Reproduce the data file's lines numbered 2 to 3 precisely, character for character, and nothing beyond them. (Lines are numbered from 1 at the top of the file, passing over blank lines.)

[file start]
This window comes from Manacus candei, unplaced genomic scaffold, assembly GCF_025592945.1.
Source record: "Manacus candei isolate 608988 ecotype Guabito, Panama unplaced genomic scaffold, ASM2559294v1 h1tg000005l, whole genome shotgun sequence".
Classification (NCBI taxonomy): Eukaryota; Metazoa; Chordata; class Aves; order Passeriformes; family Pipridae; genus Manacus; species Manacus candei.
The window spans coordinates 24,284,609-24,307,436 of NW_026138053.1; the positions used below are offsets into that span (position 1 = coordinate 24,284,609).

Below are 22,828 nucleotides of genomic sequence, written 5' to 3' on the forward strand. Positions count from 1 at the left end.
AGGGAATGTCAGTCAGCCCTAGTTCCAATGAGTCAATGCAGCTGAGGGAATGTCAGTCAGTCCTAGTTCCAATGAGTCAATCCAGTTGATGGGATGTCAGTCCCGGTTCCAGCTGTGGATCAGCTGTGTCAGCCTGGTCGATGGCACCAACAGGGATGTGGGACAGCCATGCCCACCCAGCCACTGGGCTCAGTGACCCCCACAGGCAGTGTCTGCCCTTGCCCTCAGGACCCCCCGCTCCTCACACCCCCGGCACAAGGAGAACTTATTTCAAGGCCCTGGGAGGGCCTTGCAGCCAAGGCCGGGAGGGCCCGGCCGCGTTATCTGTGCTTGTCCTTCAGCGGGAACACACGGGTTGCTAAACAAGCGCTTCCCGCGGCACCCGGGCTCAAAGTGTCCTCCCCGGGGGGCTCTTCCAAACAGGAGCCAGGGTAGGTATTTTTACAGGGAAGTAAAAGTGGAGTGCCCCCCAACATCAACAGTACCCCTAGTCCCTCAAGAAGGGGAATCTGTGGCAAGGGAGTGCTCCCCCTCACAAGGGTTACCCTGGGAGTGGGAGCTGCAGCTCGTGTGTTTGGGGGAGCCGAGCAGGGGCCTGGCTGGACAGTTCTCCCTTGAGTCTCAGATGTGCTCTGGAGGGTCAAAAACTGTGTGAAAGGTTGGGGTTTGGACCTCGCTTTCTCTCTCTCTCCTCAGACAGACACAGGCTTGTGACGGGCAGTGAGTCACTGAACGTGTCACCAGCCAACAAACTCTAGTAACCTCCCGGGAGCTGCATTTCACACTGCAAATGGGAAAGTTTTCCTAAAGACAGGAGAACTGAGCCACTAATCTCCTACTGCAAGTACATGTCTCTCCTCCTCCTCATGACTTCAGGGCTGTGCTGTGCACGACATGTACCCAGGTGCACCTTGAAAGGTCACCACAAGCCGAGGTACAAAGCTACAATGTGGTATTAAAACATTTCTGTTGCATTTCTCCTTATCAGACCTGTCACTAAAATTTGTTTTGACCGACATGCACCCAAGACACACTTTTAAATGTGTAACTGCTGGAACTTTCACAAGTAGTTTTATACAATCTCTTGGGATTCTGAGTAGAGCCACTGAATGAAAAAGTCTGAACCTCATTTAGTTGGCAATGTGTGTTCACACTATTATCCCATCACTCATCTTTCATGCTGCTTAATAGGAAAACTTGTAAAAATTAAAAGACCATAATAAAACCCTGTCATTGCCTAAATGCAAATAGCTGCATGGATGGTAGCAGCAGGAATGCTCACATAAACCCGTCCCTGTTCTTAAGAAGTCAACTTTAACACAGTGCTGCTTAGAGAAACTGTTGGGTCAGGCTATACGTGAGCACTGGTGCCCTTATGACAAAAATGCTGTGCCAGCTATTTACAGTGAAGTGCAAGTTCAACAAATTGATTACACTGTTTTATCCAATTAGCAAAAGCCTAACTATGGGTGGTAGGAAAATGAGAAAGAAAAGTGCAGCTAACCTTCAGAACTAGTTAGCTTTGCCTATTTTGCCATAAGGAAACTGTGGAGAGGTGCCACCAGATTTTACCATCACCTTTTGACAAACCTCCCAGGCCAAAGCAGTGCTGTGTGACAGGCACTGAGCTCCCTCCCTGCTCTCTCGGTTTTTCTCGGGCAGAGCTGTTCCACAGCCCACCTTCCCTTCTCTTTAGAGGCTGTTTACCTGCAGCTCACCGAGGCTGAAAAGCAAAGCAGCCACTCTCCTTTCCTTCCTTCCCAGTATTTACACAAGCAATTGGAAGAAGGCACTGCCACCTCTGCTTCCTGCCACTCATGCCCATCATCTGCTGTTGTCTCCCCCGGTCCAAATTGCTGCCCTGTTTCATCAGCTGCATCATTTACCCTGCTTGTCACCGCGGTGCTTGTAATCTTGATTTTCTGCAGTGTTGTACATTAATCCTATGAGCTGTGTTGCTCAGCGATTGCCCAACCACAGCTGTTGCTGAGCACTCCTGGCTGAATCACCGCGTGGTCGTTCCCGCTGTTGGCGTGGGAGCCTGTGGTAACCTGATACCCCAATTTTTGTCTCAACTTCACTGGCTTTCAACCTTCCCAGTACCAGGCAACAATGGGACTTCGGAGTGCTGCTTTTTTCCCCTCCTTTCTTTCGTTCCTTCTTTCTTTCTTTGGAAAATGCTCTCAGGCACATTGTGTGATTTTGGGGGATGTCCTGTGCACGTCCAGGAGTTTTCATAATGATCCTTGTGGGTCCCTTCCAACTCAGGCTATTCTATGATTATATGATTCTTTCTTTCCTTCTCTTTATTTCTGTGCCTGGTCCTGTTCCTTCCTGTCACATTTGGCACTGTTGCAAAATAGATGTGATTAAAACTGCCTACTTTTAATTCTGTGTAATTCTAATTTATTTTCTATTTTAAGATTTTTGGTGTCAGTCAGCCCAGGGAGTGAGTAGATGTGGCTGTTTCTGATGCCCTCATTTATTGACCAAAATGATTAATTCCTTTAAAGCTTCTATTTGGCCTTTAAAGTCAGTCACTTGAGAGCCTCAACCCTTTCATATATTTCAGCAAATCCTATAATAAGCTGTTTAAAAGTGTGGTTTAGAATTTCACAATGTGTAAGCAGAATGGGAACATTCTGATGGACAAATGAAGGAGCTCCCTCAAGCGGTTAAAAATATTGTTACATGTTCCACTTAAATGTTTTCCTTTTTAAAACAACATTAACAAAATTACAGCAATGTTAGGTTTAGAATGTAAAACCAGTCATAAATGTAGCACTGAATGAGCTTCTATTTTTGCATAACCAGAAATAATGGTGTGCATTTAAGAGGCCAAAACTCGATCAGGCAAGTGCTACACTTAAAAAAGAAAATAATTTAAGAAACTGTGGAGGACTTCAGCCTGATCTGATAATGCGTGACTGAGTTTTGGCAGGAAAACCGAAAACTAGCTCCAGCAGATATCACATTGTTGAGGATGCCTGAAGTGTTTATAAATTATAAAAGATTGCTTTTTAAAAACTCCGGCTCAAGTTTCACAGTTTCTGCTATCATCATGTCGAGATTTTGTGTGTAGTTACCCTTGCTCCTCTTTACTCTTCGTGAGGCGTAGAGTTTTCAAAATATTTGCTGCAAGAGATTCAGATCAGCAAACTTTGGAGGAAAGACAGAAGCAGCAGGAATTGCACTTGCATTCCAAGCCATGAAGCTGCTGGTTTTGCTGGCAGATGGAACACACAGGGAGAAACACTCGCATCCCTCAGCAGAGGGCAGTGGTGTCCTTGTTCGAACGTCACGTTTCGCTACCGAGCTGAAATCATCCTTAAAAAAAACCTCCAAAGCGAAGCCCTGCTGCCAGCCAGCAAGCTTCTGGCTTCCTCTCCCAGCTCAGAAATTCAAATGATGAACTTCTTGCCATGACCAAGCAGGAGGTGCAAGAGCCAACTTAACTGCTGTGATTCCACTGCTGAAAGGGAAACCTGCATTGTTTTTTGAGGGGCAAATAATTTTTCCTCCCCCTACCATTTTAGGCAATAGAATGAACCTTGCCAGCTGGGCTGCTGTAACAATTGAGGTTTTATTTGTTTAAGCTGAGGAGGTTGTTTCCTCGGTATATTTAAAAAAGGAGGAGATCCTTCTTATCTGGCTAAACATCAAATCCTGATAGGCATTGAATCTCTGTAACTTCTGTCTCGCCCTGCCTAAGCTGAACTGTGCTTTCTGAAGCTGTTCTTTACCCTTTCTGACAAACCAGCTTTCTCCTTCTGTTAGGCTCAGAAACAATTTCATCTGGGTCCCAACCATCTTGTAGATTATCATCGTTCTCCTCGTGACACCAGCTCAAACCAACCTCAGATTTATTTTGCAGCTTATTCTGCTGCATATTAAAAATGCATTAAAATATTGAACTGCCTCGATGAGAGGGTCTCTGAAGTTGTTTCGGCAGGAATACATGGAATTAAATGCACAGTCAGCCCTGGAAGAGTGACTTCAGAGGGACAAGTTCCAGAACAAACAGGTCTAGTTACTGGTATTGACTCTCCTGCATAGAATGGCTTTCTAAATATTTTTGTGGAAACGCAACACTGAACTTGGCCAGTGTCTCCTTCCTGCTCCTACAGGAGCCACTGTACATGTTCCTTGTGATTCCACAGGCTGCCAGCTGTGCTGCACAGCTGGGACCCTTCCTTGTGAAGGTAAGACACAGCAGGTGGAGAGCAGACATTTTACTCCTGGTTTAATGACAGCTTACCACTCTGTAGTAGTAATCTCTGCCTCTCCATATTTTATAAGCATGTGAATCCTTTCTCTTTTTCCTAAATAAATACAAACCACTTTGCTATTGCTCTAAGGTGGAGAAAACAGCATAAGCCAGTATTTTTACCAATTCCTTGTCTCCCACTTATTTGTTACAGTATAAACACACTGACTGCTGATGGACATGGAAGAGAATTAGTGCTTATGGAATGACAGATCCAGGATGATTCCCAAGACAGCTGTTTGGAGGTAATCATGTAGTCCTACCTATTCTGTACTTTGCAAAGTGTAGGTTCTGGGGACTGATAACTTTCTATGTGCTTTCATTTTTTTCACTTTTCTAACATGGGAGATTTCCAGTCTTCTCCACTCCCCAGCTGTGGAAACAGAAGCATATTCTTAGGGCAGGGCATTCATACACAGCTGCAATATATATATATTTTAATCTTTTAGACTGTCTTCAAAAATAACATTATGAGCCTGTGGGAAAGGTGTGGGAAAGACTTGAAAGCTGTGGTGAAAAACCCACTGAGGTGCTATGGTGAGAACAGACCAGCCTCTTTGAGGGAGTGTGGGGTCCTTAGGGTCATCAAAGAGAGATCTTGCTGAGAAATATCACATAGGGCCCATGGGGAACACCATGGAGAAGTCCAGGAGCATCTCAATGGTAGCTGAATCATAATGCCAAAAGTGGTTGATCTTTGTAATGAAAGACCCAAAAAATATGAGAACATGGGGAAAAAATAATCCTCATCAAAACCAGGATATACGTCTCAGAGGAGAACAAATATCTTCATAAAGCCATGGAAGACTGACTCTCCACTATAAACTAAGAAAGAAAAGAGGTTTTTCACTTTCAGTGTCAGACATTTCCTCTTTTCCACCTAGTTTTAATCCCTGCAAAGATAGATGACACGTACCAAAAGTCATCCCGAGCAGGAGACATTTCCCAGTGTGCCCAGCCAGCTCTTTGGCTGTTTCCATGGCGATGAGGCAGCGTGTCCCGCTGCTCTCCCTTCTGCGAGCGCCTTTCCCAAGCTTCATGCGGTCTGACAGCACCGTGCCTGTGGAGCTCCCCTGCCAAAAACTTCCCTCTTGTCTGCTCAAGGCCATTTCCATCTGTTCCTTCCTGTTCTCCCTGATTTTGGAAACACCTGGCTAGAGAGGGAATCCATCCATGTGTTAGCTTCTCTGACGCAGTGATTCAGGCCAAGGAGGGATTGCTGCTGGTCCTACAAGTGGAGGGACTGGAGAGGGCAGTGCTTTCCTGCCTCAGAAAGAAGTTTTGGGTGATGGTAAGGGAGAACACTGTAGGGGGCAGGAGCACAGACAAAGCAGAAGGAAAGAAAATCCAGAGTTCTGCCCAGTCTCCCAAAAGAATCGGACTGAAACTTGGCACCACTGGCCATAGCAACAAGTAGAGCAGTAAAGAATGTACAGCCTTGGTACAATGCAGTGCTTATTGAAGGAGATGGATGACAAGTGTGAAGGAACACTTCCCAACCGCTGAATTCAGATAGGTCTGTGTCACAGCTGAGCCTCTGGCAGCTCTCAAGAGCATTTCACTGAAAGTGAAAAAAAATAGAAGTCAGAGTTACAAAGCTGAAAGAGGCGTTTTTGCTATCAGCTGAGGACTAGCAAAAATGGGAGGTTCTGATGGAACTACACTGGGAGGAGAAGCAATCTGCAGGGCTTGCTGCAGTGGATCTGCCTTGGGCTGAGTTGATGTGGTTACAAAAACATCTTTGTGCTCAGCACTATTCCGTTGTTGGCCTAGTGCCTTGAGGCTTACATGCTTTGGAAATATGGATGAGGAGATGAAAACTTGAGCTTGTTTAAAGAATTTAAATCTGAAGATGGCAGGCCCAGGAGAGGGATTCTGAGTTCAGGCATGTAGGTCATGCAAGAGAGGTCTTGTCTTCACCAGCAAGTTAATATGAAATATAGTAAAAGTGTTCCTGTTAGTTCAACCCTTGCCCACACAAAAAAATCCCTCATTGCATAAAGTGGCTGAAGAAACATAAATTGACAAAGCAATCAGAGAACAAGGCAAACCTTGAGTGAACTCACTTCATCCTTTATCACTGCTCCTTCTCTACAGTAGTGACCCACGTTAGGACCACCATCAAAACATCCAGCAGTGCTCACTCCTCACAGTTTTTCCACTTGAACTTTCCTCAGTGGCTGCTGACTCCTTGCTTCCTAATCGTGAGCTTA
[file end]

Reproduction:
Source record: "Manacus candei isolate 608988 ecotype Guabito, Panama unplaced genomic scaffold, ASM2559294v1 h1tg000005l, whole genome shotgun sequence".
Classification (NCBI taxonomy): Eukaryota; Metazoa; Chordata; class Aves; order Passeriformes; family Pipridae; genus Manacus; species Manacus candei.